Are you curious about “fintech”? It stands for “financial technology” and it is the topic of many conversations at the moment. Fintech is more and more widespread and we are all using it to some extent nowadays.

Have you ever bought something online? The payment mechanism that you used falls under fintech. Have you heard about crowdfunding? That’s fintech. Have you used your phone to pay for anything? Fintech again!

So what has set the scene for fintech being all around us at the moment?


What economic changes are driving growth in fintech?


  • The financial crisis pushed people and businesses to be much more price sensitive. As a result, traditional banking relationships weren’t taken for granted anymore. Just because a bank has earned your custom in the past, doesn’t mean that it will keep it forever. Customers are susceptible to new offerings: if they can get the same outcome for a lower cost, they’re switching.
  • Many established players had internal problems: lack of lending stock to offer, exceptionally low risk-taking capacity, new regulatory parameters, overstaffing and reputational damage. All that was holding back their ability to operate functionally and to give the service that customers needed.
  • Due to quantitative easing, there has been a huge amount of money looking for a new home. In order to kick-start the economy, central banks like the ECB have engaged in bond-buying programmes. Investors who held bonds had a choice to keep them, or to sell them to the ECB. They might then have chosen to reinvest the money in riskier assets and potentially in stocks. This money looking for investments boosted the stock market, but also resulted in lower borrowing rates – negligible even. As a result, large companies were able to borrow for practically nothing. This has had two outcomes: companies were able to buy back their own stock , thereby increasing the value of each share. Since borrowing was comparatively easy, and since there was little incentive in putting significant amounts of cash on deposit due to interest rates being at an all-time low, many companies have been looking for businesses to invest in. The fintech sector thus benefited from an influx of venture capital.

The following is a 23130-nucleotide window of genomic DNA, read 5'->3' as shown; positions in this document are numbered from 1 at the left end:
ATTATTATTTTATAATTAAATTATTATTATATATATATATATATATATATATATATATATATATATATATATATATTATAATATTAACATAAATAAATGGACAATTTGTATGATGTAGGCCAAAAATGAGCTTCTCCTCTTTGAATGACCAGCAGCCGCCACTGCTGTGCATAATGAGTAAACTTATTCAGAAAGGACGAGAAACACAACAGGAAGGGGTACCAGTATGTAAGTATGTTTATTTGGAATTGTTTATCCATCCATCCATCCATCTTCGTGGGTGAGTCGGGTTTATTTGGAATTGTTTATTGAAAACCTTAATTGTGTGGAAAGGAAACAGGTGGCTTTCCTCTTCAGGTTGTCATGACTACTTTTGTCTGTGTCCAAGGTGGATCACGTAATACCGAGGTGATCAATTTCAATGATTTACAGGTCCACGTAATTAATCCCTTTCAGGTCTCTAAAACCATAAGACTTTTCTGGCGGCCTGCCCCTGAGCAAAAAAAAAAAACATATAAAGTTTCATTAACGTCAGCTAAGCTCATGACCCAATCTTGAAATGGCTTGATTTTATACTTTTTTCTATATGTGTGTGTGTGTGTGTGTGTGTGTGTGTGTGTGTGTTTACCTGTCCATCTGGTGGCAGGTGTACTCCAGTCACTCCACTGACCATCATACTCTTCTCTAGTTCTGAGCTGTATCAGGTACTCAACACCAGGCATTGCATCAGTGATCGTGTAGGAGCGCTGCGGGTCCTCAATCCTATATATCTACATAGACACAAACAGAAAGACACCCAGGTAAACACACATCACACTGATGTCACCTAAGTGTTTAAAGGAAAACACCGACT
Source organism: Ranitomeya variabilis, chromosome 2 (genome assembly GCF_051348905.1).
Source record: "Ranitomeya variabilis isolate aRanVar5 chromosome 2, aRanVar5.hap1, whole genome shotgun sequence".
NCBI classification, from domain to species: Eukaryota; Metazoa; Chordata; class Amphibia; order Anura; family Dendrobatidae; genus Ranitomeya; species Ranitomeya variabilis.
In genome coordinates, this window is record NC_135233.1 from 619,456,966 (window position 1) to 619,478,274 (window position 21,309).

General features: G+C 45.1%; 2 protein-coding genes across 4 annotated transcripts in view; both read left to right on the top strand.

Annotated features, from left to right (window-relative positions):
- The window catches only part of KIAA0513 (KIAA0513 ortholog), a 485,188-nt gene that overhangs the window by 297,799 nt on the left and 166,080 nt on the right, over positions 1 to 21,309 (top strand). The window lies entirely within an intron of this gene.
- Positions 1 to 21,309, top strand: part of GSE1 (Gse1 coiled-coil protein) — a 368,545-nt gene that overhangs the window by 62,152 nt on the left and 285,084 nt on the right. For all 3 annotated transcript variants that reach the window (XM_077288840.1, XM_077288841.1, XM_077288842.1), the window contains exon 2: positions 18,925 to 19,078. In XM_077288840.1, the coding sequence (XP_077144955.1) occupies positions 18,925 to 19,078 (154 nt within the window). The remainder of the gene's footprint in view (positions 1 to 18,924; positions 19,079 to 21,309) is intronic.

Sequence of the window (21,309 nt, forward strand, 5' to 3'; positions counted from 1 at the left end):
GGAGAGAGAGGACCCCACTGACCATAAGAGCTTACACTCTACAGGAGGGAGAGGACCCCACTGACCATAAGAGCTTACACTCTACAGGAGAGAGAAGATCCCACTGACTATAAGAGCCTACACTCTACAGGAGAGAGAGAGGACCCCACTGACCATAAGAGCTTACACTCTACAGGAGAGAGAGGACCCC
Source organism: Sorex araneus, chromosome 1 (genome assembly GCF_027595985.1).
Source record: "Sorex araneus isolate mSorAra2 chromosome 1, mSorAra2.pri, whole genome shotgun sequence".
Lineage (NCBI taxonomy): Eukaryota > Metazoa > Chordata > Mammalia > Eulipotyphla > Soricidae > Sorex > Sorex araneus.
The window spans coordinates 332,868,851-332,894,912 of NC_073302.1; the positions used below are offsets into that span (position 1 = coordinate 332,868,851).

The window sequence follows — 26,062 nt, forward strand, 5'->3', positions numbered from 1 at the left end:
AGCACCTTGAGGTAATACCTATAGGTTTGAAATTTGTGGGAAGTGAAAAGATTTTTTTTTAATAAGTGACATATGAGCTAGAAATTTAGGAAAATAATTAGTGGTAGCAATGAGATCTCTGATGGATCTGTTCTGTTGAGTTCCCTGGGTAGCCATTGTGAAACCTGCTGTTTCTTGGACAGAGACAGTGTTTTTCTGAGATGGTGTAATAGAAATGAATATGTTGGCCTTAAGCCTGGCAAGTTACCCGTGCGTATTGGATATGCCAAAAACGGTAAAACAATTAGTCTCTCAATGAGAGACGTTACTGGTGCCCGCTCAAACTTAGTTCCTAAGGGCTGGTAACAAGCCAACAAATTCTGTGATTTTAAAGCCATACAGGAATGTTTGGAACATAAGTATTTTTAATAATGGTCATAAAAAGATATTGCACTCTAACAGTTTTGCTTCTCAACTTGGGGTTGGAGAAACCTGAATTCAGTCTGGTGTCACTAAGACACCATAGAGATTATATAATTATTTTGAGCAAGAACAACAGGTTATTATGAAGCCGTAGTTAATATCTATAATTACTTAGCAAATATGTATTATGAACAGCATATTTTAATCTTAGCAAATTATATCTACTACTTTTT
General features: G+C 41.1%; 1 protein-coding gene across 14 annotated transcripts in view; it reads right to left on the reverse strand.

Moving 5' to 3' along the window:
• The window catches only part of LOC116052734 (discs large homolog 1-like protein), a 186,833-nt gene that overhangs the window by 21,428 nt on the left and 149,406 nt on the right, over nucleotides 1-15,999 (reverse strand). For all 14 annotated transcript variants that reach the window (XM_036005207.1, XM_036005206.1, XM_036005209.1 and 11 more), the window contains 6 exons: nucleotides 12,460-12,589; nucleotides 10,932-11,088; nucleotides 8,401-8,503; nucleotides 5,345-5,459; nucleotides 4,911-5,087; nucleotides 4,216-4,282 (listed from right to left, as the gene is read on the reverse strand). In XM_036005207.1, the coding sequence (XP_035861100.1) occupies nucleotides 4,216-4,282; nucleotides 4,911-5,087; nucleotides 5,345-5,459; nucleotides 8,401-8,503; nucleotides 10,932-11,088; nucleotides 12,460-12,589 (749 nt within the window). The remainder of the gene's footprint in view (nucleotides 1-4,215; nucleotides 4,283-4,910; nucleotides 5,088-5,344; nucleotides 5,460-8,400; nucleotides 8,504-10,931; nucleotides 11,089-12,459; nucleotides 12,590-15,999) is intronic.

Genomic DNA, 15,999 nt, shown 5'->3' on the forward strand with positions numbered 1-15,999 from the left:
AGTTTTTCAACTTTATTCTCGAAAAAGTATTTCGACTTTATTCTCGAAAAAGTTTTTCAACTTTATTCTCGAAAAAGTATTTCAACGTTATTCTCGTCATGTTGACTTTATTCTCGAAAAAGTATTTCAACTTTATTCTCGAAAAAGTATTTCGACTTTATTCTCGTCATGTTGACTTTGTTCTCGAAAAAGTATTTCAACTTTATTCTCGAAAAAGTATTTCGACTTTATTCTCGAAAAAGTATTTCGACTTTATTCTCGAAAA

What social changes are driving growth in fintech?


  • It used to be the case that you would open an account in the same bank that your father and grandfather used to bank with. That’s definitely not the case anymore. Today’s millennials don’t automatically think that their parents’ bank is going to be theirs too. Banks aren’t inheriting customers; they must work for them.
  • Millenials have now “come of age” and a recent survey highlighted that a majority would prefer to go to the dentist than listen to what banks are saying. In fact, 1 in 3 Millenials is open to switching banks in the next 90 days, and 33% think they won’t need a bank at all.
  • There has been a huge growth in the number of small businesses, particularly in the form of the freelancer who is part of the liquid workforce. This requires individuals and smaller businesses to make and accept payments and obtain financing – but the usual, heavy infrastructure of company financial services doesn’t fit their needs. They need something a lot lighter, and a lot easier to set up.


What technological changes are driving the growth in fintech?


  • Fintech lenders have up to a 400-basis point cost advantage over banks. In other words, fintech lenders have up to 4% extra margin in their loans because they don’t have buildings, staff, distribution costs, etc.
  • Fintech goes hand in hand with “Big Data”. Big data is shorthand for the trail of information that we leave when we do anything online. Computers today are incredibly powerful. They can “crunch numbers” in astronomical quantities. When you are able to compare trillions of data points about billions of people doing things online, you can see patterns emerge. The predictions based on these patterns are more and more reliable because the data points are numerous enough. In turn, predictive analytics yielded from big data offer immense potential to predict what a customer is likely to do next. This allows companies to suggest or offer services “just in time”, just when a customer needs them.
  • People want to get queries answered today via Twitter, they are more likely to come across an ad on FaceBook than in the newspaper, they prefer to chat with a customer representative online rather than make a call to a data centre. Fintechs are much further ahead in this sector than banks and are “on the same page” as customers and their needs.
  • Technology companies have adopted a “mobile first” mindset, as people are more likely to engage with any and every type of service on a mobile today than on a desktop.